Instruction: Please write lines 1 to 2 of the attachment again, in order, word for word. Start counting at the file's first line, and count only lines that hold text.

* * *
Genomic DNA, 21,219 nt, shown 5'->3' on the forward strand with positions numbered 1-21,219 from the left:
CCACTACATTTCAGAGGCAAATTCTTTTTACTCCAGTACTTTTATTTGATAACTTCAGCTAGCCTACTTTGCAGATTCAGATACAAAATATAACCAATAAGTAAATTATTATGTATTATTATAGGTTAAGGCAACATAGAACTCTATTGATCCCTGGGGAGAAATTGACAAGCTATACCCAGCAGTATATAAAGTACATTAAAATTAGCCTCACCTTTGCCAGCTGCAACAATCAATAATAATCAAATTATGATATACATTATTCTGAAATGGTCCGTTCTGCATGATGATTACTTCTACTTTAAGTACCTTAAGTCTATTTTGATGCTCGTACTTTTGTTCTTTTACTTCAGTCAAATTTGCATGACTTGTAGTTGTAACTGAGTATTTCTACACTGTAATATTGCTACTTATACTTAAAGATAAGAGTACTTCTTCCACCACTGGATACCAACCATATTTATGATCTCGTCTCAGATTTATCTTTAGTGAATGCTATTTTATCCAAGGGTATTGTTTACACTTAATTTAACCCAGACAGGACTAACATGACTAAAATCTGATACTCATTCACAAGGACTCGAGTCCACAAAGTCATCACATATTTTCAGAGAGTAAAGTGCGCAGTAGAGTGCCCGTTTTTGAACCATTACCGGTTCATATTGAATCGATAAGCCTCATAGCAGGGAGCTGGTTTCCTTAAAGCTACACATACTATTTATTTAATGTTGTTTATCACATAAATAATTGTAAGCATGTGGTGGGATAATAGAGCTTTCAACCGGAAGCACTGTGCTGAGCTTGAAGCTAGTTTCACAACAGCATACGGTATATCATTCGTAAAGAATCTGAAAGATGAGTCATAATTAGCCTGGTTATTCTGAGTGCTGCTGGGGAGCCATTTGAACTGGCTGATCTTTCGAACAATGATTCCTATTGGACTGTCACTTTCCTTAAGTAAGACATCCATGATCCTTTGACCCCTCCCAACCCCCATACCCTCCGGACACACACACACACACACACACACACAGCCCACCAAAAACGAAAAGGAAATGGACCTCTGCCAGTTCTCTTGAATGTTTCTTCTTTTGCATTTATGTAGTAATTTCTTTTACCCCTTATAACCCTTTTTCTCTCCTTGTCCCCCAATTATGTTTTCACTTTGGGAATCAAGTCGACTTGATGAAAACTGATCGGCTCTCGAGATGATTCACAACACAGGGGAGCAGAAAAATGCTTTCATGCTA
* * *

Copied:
Genomic DNA, 21,219 nt, shown 5'->3' on the forward strand with positions numbered 1-21,219 from the left:
CCACTACATTTCAGAGGCAAATTCTTTTTACTCCAGTACTTTTATTTGATAACTTCAGCTAGCCTACTTTGCAGATTCAGATACAAAATATAACCAATAAGTAAATTATTATGTATTATTATAGGTTAAGGCAACATAGAACTCTATTGATCCCTGGGGAGAAATTGACAAGCTATACCCAGCAGTATATAAAGTACATTAAAATTAGCCTCACCTTTGCCAGCTGCAACAATCAATAATAATCAAATTATGATATACATTATTCTGAAATGGTCCGTTCTGCATGATGATTACTTCTACTTTAAGTACCTTAAGTCTATTTTGATGCTCGTACTTTTGTTCTTTTACTTCAGTCAAATTTGCATGACTTGTAGTTGTAACTGAGTATTTCTACACTGTAATATTGCTACTTATACTTAAAGATAAGAGTACTTCTTCCACCACTGGATACCAACCATATTTATGATCTCGTCTCAGATTTATCTTTAGTGAATGCTATTTTATCCAAGGGTATTGTTTACACTTAATTTAACCCAGACAGGACTAACATGACTAAAATCTGATACTCATTCACAAGGACTCGAGTCCACAAAGTCATCACATATTTTCAGAGAGTAAAGTGCGCAGTAGAGTGCCCGTTTTTGAACCATTACCGGTTCATATTGAATCGATAAGCCTCATAGCAGGGAGCTGGTTTCCTTAAAGCTACACATACTATTTATTTAATGTTGTTTATCACATAAATAATTGTAAGCATGTGGTGGGATAATAGAGCTTTCAACCGGAAGCACTGTGCTGAGCTTGAAGCTAGTTTCACAACAGCATACGGTATATCATTCGTAAAGAATCTGAAAGATGAGTCATAATTAGCCTGGTTATTCTGAGTGCTGCTGGGGAGCCATTTGAACTGGCTGATCTTTCGAACAATGATTCCTATTGGACTGTCACTTTCCTTAAGTAAGACATCCATGATCCTTTGACCCCTCCCAACCCCCATACCCTCCGGACACACACACACACACACACACACACAGCCCACCAAAAACGAAAAGGAAATGGACCTCTGCCAGTTCTCTTGAATGTTTCTTCTTTTGCATTTATGTAGTAATTTCTTTTACCCCTTATAACCCTTTTTCTCTCCTTGTCCCCCAATTATGTTTTCACTTTGGGAATCAAGTCGACTTGATGAAAACTGATCGGCTCTCGAGATGATTCACAACACAGGGGAGCAGAAAAATGCTTTCATGCTA